Building a Welcoming Church: Use Our Stories

After a few posts and some readers’ responses on the idea of a “welcoming church”, I thought it worth sharing a reflection on how to go beyond simply paying lip service to the idea, to creating truly welcoming parishes.

This is from the newsletter of Fortunate Families, a Catholic organisation for the families of lesbians and gay men. From my own experience in some parishes, I fully endorse Vicki’s observation that once you have discerned an “open or positive feel” for a specific person inside the congregation, it is perfectly feasible to share with them some details of your personal story. I have always found that the response has been explicitly welcoming, and has eased the way for further sharing later – either at a deeper level with the same person, or in a similar way with others. Judging the appropriate person time and context however, can be tricky. This is, in Vicki’s word, an act of real “discernment”, and not to be rushed. Some people will find it near impossible at any time, many people will find it impossible in specific parishes, but not in others. Still the general approach should be strongly encouraged – the more people there are doing so, the easier it will be for those who follow.

Using Our Stories to Build a More Welcoming Church

By Ron Ohmann

Rev. Vicki Wunsch, an ordained UCC minister – but still a “Catholic at heart” (her adopted daughter was refused baptism because of Vicki’s samesex partnership) – conducted an inspiring workshop on “Strategic Storytelling” at the Fortunate Families gathering Saturday, Oct. 23rd. Her basic premise was that with all the media politics regarding GLBT issues surrounding denominational churchgoers, the most effective way to change attitudes is the organic one of individuals with personal stories engaging others who may share those concerns or at least are willing to listen. Vicki suggested that once you have discerned an open or positive feel for a person, a deliberately planned, well-crafted, and gracefully-delivered story of you as a GLBT person or your loved one’s experience offers the best chance for sharing and integration. It’s about bypassing the cultural barriers of separation and opening hearts and minds in faith communities and society at large.   The story’s telling should be short (3-5 min), sincere, credible, and candid, with emphasis on the positive.  Touch on key specifics to give meaning with minimal detail.  Stay upbeat and avoid painting the portrait of a victim, either yourself or your loved one.  Likewise, avoid stark value judgments which may trigger a negative response.  Finally, let go of any ego tendency or ego demeanor.  As Jesus showed us in telling his stories (parables) in the Gospels, humility and the soft-sell usually work best.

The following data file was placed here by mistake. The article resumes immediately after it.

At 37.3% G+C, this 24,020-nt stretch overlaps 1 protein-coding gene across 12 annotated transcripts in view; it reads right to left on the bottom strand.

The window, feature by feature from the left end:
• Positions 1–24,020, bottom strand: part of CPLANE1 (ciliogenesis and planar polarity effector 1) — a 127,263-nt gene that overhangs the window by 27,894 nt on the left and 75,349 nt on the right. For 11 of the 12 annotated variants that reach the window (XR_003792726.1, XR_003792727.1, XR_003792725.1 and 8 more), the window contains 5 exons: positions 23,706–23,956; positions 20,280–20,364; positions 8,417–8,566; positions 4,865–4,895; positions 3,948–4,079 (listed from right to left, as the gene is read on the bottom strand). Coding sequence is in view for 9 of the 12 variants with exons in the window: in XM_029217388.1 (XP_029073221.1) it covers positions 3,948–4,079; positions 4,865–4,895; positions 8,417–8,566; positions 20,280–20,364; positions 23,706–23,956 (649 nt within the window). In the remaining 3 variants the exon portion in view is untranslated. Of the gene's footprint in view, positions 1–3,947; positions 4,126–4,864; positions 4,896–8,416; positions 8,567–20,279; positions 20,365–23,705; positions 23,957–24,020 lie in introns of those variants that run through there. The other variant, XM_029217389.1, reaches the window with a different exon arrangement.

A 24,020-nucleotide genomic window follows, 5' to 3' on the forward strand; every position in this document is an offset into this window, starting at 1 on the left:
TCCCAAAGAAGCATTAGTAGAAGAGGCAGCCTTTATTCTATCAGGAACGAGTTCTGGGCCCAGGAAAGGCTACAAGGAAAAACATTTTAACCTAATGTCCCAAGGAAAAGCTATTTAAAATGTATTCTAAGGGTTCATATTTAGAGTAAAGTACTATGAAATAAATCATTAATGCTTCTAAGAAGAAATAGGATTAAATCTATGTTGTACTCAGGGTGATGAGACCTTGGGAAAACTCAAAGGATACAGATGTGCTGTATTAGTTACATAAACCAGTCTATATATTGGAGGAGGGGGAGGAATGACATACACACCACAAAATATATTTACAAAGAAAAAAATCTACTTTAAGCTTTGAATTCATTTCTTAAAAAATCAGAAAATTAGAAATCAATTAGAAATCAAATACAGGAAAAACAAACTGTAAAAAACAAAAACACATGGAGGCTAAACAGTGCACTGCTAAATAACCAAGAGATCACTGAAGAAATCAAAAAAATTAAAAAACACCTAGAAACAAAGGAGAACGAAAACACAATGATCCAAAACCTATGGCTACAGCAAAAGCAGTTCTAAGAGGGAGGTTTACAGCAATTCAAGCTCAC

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2 Responses to “Building a Welcoming Church: Use Our Stories”

  1. Glen Yoshioka Says:

    I’ve been following your blog for a few weeks. Thought this would be an appropriate time to say something. I run the church American Marriage Ministries; we ordain people primarily for the purpose of performing marriage.

    Obviously we don’t have a traditional structure, however I personally feel this allows us the opportunity to explore new applications of religion and how to help people.

    Anyways, just thought I’d say hi.

    • Terence Says:

      Hi Glen. Thanks for dropping by, and for introducing yourself.

      Your observation on “we ordain people primarily for the purpose of performing marriage” is interesting, and sparks a thought. No offence intended, but – if your guys are ordained just for this single purpose, how much solid theological training do they have (or other legally recognised marriage officers – I’m not trying to have a dig at your people, or your own ministry). If the answer in the law is “not very much” (as I suspect it might be), what does this say about the hypocrisy and double standards involved, when an Episcopalian in Maine, say, or a Lutheran in Minnesota with years of seminary training and extensive pastoral experience, is prohibited in law from conducting same-sex marriages, by virtue of regulations enacted for supposedly “religious” reasons?


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